She’s always been a strong singer—after all, she holds her own with Neko Case in their duo The Corn Sisters—but she’s never sounded better than she does here. The natural reverb helps, courtesy of the community hall where this was recorded mostly live with virtuoso violinist Diona Davies (Geoff Berner, Po’Girl) and guitarists Paul Pigat and Paul Rigby. Without a drummer present, Mark doesn’t have to project at rock-band levels and every player exudes elegance on both the ballads and the bluegrass-tinged numbers.
Which is all a bit strange: despite the pristine environment, the lyrics suggest that the salty songwriter is doing some Sunday morning soul-searching, going through a mid-life crisis triggered by one too many tours. More so than ever, Mark’s songs concern the fallacy of fidelity—especially on the road—and being “Poisoned With Hope” when it comes to finding happiness in either life or one’s career. (September 20, 2007)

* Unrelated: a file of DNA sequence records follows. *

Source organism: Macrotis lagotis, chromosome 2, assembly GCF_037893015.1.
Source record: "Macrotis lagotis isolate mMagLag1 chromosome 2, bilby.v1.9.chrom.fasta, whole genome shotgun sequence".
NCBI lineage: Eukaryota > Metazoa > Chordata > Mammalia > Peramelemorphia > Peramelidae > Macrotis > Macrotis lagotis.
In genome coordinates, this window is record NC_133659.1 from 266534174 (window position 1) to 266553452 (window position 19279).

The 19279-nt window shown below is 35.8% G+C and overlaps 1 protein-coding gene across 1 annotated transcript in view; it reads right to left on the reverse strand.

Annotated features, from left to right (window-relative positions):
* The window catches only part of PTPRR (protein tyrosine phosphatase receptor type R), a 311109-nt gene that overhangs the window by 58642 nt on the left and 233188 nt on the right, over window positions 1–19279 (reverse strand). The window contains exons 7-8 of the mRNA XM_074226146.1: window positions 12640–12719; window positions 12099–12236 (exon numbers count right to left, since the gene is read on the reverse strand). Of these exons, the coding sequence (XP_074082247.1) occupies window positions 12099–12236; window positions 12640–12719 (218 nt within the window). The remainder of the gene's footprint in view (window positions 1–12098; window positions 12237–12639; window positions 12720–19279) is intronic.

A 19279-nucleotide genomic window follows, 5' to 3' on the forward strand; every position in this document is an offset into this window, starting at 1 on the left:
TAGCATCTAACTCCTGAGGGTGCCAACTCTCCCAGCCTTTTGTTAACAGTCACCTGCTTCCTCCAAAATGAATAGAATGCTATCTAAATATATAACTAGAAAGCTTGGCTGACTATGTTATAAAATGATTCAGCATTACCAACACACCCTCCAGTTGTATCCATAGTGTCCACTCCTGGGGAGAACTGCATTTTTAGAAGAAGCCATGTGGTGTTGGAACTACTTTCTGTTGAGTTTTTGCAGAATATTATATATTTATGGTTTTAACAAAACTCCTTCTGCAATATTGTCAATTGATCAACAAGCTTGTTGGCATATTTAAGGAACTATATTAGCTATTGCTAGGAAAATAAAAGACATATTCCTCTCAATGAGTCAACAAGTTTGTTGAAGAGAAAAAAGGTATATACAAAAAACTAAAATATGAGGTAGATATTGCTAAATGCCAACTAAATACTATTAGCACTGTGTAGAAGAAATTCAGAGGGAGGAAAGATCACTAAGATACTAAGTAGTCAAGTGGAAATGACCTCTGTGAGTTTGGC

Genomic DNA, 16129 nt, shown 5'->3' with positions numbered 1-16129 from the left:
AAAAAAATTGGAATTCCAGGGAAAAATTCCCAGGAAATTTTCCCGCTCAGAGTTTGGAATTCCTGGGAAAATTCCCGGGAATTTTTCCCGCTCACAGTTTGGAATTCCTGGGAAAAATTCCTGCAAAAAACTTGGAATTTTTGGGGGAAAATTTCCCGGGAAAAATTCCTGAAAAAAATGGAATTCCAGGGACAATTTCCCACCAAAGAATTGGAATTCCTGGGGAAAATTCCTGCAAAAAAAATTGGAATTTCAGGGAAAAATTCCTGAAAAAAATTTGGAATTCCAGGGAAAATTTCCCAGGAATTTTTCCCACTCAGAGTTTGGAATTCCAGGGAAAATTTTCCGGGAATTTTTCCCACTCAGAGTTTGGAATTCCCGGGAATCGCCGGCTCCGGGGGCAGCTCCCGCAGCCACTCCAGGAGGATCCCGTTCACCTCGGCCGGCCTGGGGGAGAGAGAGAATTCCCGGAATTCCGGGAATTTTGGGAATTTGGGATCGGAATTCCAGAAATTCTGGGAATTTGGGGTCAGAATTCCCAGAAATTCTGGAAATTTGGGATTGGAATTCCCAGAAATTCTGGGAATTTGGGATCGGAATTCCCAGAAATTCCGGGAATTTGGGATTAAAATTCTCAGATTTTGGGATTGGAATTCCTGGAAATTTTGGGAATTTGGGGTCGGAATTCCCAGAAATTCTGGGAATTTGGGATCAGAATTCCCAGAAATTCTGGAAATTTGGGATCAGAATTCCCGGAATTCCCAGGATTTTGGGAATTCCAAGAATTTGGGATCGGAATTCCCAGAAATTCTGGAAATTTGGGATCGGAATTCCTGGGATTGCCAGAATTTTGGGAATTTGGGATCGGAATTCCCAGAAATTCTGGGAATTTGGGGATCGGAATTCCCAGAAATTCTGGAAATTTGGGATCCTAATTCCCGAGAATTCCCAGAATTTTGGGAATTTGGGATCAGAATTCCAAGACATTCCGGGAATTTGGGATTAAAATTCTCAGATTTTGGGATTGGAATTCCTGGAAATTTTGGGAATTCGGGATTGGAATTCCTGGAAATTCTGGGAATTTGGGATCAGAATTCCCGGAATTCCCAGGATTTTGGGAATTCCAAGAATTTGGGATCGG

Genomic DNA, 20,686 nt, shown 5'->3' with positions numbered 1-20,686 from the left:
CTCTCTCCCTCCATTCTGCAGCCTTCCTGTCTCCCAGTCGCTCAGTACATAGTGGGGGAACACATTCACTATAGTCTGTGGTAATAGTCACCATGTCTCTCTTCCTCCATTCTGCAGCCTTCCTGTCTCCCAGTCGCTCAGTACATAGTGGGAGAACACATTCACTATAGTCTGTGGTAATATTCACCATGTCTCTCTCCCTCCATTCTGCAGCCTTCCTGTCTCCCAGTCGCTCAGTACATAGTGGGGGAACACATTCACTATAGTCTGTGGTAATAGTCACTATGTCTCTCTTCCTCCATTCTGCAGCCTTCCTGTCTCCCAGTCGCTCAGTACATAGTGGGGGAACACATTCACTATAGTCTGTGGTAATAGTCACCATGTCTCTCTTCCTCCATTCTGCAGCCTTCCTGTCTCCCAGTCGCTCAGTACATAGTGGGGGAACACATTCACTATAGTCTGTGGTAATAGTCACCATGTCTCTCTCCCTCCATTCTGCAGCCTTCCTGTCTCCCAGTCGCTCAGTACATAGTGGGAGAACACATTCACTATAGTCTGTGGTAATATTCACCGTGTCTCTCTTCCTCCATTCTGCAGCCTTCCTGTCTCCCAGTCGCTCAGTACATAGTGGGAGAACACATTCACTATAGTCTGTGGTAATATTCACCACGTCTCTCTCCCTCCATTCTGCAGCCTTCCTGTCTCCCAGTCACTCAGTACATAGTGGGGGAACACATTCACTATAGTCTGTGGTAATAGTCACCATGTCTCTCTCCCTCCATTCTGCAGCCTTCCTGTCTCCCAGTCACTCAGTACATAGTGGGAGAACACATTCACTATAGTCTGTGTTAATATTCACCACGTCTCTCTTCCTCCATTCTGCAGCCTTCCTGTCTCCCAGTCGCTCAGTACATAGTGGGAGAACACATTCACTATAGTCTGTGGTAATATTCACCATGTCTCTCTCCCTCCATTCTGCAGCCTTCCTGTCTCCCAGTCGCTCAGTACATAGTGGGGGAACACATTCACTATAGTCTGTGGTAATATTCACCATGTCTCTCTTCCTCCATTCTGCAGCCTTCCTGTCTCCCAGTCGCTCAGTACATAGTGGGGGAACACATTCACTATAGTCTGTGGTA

Sixtoo – Jackals and Vipers in Envy of Man (Ninja Tune/Outside)
Few people can make a compelling album of instrumental hip-hop, but Montreal’s Robert Squire—aka Sixtoo—is certainly one of them, and this may well be his finest work. Jackals consists of 13 unnamed tracks mixing dark beats with brooding textures of piano and guitar that sound like they’re lifted from a spy movie soundtrack.
Sixtoo has long since retired as an MC, but his short attention span ensures that he can ride a steady groove while consistently shifting all the other elements of a track to maintain interest. The moody background never gets too morose before the big beats bounce everything back to the dance floor, albeit one where jazzy excursions and druggy and dubbed-out disorientation are the norm.
Montreal scene trainspotters will note that two members of Wolf Parade show up here (drummer Arlen Thompson and electronics manipulator Hadji Bakara), though this is Sixtoo’s show from beginning to end. (September 27, 2007)
The Weakerthans – Reunion Tour (Anti/Epitaph)
Perhaps the worst writing advice ever is to “write what you know.” Because of that tired maxim, we’ve been cursed with generations upon generations of self-absorbed songwriters who think that every domestic detail is worthy of a major artistic statement.